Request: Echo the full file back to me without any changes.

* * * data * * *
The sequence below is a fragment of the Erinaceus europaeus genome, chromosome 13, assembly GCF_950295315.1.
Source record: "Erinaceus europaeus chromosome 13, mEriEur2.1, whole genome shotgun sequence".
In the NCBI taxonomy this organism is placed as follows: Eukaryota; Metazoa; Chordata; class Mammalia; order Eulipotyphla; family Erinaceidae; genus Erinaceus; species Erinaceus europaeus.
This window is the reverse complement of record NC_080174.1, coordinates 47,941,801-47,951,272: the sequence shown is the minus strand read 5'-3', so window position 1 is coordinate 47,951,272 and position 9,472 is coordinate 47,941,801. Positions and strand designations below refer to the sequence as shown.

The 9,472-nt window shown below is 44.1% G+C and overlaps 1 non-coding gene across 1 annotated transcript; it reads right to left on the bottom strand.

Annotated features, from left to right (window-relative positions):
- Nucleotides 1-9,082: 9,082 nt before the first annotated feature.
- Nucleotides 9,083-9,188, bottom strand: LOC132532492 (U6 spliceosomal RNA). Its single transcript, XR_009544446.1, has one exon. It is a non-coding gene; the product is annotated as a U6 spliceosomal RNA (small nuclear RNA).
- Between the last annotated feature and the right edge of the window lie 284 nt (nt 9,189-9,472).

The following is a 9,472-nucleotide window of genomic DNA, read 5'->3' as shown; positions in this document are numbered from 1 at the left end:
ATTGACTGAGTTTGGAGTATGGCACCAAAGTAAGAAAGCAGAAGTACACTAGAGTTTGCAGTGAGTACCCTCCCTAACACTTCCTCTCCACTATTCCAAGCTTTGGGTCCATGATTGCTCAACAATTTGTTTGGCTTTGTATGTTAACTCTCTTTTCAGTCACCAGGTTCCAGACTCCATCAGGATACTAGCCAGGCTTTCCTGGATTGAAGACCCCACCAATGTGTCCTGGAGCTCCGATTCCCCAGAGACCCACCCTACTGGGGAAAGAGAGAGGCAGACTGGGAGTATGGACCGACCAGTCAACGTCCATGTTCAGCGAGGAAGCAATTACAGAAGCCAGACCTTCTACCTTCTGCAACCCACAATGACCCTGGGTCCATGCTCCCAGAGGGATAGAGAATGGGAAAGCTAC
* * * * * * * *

The sequence below is a fragment of the Erinaceus europaeus genome, chromosome 13, assembly GCF_950295315.1.
Source record: "Erinaceus europaeus chromosome 13, mEriEur2.1, whole genome shotgun sequence".
In the NCBI taxonomy this organism is placed as follows: Eukaryota; Metazoa; Chordata; class Mammalia; order Eulipotyphla; family Erinaceidae; genus Erinaceus; species Erinaceus europaeus.
This window is the reverse complement of record NC_080174.1, coordinates 47,941,801-47,951,272: the sequence shown is the minus strand read 5'-3', so window position 1 is coordinate 47,951,272 and position 9,472 is coordinate 47,941,801. Positions and strand designations below refer to the sequence as shown.

The 9,472-nt window shown below is 44.1% G+C and overlaps 1 non-coding gene across 1 annotated transcript; it reads right to left on the bottom strand.

Annotated features, from left to right (window-relative positions):
- Nucleotides 1-9,082: 9,082 nt before the first annotated feature.
- Nucleotides 9,083-9,188, bottom strand: LOC132532492 (U6 spliceosomal RNA). Its single transcript, XR_009544446.1, has one exon. It is a non-coding gene; the product is annotated as a U6 spliceosomal RNA (small nuclear RNA).
- Between the last annotated feature and the right edge of the window lie 284 nt (nt 9,189-9,472).

The following is a 9,472-nucleotide window of genomic DNA, read 5'->3' as shown; positions in this document are numbered from 1 at the left end:
ATTGACTGAGTTTGGAGTATGGCACCAAAGTAAGAAAGCAGAAGTACACTAGAGTTTGCAGTGAGTACCCTCCCTAACACTTCCTCTCCACTATTCCAAGCTTTGGGTCCATGATTGCTCAACAATTTGTTTGGCTTTGTATGTTAACTCTCTTTTCAGTCACCAGGTTCCAGACTCCATCAGGATACTAGCCAGGCTTTCCTGGATTGAAGACCCCACCAATGTGTCCTGGAGCTCCGATTCCCCAGAGACCCACCCTACTGGGGAAAGAGAGAGGCAGACTGGGAGTATGGACCGACCAGTCAACGTCCATGTTCAGCGAGGAAGCAATTACAGAAGCCAGACCTTCTACCTTCTGCAACCCACAATGACCCTGGGTCCATGCTCCCAGAGGGATAGAGAATGGGAAAGCTAC